OSLO (Reuters) - Budget airline Norwegian Air Shuttle (NWC.OL) plans to take its second Boeing (BA.N) Dreamliner out of operation for precautionary checks after repeated hydraulic and electrical faults led to the grounding of its other one.
The carrier said on Wednesday the second Dreamliner had had fewer problems than the other plane and the move was more a precautionary measure. It expects the checks to take place once the grounded jet is back in service, probably late next week.
The move came as one of Boeing’s largest customers, which owns the two jets and rents them to Norwegian for a fee, threw its weight behind the airline in a row over 787 reliability.
“It’s got to improve: it can’t keep doing what it has been doing and it has been very frustrating,” Henri Courpron, chief executive of Los Angeles-based International Lease Finance Corp (AIG.N), told Reuters during an aviation event in Barcelona.
“Norwegian have launched their wide-body operation on the back of the 787 order and it is very difficult for an airline to start a new product in a new market if the airplane is not as reliable as you would like.”
The Dreamliner was supposed to be a game changer for the aviation industry as its light weight body and sophisticated engines cut fuel consumption by 20 percent.
But it has been beset by problems, including a battery fire that grounded the model for months this year and forced Boeing to come up with a new battery design.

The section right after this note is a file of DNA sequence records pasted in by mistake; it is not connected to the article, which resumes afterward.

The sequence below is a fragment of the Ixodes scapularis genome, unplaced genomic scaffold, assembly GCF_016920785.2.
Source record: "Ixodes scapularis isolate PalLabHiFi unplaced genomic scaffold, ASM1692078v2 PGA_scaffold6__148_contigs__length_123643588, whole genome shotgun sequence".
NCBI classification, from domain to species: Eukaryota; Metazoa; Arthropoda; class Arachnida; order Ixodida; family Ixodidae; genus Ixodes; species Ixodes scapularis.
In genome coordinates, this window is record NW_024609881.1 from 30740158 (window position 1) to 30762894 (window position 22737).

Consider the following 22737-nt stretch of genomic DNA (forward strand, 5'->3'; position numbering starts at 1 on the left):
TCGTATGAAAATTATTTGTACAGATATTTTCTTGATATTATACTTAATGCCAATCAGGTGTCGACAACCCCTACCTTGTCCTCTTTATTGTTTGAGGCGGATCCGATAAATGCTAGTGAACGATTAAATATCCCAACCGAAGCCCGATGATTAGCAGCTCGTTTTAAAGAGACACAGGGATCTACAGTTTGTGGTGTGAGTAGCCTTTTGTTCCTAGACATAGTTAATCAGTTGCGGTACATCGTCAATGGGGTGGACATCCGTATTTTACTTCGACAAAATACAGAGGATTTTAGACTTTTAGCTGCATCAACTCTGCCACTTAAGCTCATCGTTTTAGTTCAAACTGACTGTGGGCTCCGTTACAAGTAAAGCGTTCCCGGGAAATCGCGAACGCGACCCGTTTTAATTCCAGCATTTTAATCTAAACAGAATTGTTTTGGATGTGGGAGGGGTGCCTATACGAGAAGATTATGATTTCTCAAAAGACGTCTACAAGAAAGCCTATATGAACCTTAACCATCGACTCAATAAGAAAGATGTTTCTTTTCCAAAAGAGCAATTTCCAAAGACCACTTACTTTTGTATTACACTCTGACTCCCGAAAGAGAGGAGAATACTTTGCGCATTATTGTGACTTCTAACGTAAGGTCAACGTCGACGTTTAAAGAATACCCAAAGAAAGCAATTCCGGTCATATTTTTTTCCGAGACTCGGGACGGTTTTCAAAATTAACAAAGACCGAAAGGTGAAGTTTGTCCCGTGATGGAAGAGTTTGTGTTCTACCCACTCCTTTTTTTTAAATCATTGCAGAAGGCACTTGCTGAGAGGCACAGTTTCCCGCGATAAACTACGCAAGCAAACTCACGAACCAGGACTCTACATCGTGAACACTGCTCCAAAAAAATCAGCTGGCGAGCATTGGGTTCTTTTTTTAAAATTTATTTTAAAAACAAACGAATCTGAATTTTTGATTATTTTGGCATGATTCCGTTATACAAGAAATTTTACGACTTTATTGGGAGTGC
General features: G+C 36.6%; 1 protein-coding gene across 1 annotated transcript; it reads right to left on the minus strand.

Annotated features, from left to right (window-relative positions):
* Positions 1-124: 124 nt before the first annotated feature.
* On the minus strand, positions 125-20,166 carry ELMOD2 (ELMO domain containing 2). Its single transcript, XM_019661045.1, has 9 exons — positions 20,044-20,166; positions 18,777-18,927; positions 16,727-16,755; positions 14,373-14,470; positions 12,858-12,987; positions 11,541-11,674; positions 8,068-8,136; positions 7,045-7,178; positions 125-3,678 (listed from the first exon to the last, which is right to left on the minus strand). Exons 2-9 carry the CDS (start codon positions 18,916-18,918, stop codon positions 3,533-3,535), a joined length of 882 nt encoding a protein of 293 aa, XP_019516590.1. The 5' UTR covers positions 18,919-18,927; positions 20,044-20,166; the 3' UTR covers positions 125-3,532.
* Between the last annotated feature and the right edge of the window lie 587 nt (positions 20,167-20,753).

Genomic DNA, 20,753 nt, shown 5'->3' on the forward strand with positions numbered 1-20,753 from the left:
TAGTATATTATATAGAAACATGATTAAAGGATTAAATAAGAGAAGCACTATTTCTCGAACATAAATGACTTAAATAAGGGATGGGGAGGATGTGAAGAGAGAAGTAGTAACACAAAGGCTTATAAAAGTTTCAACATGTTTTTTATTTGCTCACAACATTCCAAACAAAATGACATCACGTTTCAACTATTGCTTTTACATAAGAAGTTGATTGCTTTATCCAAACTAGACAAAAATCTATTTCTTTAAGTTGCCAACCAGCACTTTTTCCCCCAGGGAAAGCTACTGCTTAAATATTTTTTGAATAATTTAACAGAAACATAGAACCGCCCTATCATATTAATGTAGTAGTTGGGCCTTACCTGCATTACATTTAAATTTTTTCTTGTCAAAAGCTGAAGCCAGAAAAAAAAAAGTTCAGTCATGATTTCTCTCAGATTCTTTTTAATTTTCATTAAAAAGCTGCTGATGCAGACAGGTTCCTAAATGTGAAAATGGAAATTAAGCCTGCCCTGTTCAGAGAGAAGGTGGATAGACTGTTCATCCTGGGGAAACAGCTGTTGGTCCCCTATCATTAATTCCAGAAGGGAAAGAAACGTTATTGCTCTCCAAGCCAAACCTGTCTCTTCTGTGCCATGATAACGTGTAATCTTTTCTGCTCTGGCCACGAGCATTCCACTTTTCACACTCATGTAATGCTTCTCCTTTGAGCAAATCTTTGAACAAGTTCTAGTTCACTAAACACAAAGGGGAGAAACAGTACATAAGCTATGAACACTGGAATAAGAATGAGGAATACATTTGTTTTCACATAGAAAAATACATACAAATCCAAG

Norwegian Air grounded one of its two Dreamliners on September 28, asking Boeing for repairs after repeated faults in its first month of operation left passengers stranded in cities around the world including Bangkok and New York.
“Boeing has gone through the plane completely and made all the necessary improvements,” spokeswoman Charlotte Holmbergh Jacobsson said of the grounded plane. “We aim to have it back in operation towards the end of next week.”
Contrary to previous plans to test the plane on shorter routes, Norwegian Air will put the repaired jet immediately into long-haul service, she said.
Boeing said it expected checks on the second plane would take several days.
The Dreamliners are central to Norwegian Air’s plans to ramp up its long haul operations to Asia and North America. It expects to have another six of the planes by 2015.
Reporting by Joachim Dagenborg, Tim Hepher; Writing by Balazs Koranyi; Editing by Pravin Char and Mark Potter